A Montreal start-up is changing the way drugs are administered to sick children with the creation of a smart bracelet that automates the process.
NURA Medical’s invention, the IV Assistant, is a bracelet with a retractable tape measure that accurately predicts a patient’s weight given their arm size and sends it to a companion web app which the company developed for use on a tablet.
The founders, Sofia Addab, Jean-Gabriel Lacombe, and Georgia Powell, are McGill Graduate students and met while studying in the university’s Experimental Surgery Master’s program. NURA Medical was launched in June 2020 during a shared internship at the Montreal Children’s Hospital
“We were all students in that surgical innovation stream, which is really about bringing clinical innovation into the hospital. And during this, we were all assigned to the pediatric emergency medicine team, where we spent months shadowing our medical mentor…And really our role here was just to observe healthcare professionals in the department and identify various pain points that they experienced in their daily workflow,” Powell said.
Identifying the problem
The trio soon realized that medication preparation in the emergency department was a time-sensitive process. In addition, during trauma, the emergency room can get very loud and chaotic, and puts a huge cognitive load on nurses and physicians who are trying to administer the right dose at such a critical point in care to patients, she added.
Adult medications come in standard doses, but pediatric medications are prescribed according to weight, which means an eight kilogram child will receive a different dose than a child who weighs 10 kilograms. The manual dosage calculation of IV medication was not only creating a critical bottleneck in clinical workflow but could also pose a risk to children’s safety.
Powell said due to the busy medical environment, physicians don’t have the time or the means to use a scale. Because of this physicians will end up often guessing the child’s weight based on age or height or combination of the two.
“The lightbulb went on and we saw an opportunity to provide healthcare professionals with a solution. And then after the shadowing was complete, as a team, we all put our heads together and brainstormed various ways we could provide a solution for healthcare professionals.”
The IV Assistant
The IV Assistant is a two part device: The first part of it automatically provides an accurate weight of the patient based on arm circumference and the second part is an application that pairs with the smart bracelet.
When using the device, a nurse signs into the app, selects the drug requested by the treating emergency doctor, and NURA Medical’s software will automatically determine the correct dose based on weight of the patient. The software will also walk hospital staff precisely through each step of IV medication preparation.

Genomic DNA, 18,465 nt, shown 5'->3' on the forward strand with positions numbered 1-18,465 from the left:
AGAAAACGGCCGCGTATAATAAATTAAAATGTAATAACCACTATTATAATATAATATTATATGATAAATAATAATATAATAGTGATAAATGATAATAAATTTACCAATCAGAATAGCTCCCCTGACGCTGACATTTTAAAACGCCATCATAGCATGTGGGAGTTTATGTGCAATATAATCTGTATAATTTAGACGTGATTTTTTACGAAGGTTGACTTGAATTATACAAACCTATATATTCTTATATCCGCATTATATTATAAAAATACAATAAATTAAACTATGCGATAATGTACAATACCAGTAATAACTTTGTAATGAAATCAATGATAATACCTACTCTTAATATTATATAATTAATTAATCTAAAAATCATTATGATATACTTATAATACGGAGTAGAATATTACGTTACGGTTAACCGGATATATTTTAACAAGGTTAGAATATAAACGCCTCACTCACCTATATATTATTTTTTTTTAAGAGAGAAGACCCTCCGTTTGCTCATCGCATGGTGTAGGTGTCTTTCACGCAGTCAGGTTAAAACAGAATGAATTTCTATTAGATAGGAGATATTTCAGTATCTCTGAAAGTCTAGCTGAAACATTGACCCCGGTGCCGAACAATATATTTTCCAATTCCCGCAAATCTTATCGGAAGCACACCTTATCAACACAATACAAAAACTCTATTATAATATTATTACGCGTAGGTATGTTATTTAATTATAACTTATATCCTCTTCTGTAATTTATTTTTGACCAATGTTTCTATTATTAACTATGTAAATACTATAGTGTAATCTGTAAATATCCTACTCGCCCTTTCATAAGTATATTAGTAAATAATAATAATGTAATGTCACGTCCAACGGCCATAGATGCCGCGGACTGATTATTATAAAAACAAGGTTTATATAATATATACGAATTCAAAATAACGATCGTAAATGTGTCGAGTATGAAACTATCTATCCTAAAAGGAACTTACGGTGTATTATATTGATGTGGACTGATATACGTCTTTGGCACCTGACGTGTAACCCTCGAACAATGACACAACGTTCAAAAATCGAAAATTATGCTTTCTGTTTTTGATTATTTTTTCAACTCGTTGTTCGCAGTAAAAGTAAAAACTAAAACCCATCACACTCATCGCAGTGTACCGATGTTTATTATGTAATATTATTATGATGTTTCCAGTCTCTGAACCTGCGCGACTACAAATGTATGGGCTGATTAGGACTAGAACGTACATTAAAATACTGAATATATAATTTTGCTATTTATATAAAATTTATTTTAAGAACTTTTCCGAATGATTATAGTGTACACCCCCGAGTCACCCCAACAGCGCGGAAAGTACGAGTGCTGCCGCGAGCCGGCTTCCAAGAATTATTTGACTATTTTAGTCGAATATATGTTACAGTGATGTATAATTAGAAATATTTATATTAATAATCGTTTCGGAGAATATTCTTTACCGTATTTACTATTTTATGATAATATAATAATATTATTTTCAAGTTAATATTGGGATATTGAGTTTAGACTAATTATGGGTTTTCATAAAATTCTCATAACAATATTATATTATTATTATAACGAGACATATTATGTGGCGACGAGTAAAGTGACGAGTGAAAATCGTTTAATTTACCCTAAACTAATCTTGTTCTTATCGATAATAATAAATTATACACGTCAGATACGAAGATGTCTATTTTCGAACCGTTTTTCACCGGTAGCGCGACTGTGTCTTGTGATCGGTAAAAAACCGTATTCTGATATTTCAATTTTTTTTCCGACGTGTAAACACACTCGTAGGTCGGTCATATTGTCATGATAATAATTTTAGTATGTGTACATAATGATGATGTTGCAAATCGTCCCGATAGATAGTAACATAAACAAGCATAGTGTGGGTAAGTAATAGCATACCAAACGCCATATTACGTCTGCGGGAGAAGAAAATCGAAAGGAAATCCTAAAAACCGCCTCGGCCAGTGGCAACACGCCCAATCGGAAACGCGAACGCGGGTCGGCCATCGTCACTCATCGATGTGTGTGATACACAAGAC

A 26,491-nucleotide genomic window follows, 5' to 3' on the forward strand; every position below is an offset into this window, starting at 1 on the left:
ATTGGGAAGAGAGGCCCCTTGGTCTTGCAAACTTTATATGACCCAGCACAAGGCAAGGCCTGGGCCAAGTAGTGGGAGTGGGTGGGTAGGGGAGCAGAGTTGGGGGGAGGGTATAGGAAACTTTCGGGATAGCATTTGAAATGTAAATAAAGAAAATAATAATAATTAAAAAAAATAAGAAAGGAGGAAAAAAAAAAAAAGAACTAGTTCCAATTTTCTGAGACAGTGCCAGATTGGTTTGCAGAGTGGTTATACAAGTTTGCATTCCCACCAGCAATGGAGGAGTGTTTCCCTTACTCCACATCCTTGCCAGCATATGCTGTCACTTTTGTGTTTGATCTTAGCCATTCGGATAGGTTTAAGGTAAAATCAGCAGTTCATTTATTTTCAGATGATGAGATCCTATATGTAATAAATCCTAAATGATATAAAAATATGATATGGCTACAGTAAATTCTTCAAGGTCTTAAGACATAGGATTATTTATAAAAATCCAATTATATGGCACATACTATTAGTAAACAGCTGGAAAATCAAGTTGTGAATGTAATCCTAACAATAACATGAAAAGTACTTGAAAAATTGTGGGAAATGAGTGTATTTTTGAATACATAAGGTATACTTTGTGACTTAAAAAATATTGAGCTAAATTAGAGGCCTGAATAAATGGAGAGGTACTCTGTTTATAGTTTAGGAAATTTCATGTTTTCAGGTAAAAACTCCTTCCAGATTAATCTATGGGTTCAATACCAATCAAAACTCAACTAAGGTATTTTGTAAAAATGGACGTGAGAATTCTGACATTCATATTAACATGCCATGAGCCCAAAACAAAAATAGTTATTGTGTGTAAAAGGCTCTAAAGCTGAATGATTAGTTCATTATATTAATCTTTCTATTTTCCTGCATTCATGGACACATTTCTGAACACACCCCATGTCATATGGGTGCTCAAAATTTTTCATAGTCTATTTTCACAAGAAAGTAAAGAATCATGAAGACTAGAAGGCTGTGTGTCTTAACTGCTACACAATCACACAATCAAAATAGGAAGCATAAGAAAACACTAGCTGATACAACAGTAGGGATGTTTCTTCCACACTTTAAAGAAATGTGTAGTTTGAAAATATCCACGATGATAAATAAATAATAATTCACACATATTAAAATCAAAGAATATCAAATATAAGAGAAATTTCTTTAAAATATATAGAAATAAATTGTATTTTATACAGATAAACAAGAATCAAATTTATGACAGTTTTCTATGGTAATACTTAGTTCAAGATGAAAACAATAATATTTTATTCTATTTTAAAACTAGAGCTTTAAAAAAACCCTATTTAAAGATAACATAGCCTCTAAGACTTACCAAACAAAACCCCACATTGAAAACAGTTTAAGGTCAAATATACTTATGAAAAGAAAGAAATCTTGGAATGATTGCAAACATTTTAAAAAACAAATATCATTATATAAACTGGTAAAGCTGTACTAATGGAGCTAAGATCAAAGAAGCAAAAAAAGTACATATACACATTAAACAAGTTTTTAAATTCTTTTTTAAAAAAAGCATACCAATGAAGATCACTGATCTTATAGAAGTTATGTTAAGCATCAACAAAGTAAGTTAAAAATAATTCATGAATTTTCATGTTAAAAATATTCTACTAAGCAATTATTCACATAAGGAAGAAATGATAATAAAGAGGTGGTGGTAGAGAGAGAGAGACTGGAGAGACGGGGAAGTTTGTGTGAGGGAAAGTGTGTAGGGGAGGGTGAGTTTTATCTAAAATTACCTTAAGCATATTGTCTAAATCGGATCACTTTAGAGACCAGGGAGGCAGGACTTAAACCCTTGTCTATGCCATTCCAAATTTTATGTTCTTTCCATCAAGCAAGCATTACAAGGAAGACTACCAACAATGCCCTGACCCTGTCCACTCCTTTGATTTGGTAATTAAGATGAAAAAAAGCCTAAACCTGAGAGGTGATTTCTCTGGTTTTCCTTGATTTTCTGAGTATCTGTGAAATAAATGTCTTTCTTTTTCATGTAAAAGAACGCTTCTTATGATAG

Support from Mitacs
NURA Medical was supported by Mitacs, a not-for-profit organization that fosters growth and innovation in Canada by solving business challenges with solutions from academic institutions. They were supported through the Mitacs Accelerate Entrepreneur fund with C$45,0000 of research funding
“NURA is a really nice example of connecting dots between multiple different realities,” said Jesse Vincent-Herscovici, vice president business development of Mitacs. “You have this really nice blending of clinical reality…and the business aspect. And then you have the technical aspect, which is the actual device, which was a really nice mix of relatively simple mechanics but also very high tech AI in order to turn those measurements into personalized medicine.”
Vincent-Herscovici said NURA medical’s entrepreneurial and innovation qualities made the decision to support it a “no brainer.” In addition, he said NURA Medical’s innovation will help enhance Canada’s already growing medical device industry.
While the IV Assistant creates a solution for busy hospital environments, Powell said a device like this may also be a solution for rural communities that lack experienced physicians who are comfortable treating pediatric patients.
“If a pediatric patient comes into a rural centre, they will typically call down to one of the leading centres for pediatrics across Canada [such as] Montreal Children’s Hospital, or Sick Kids in Ontario, and will ask for physician opinion on their case. So we hope that our tool in these circumstances would be available in rural communities where they don’t have the pediatric expertise so they can rely on it,” she said.
The trio is currently working to refine and test their technology and expects to have a prototype ready for regulatory approval as a class II medical device in the next few years.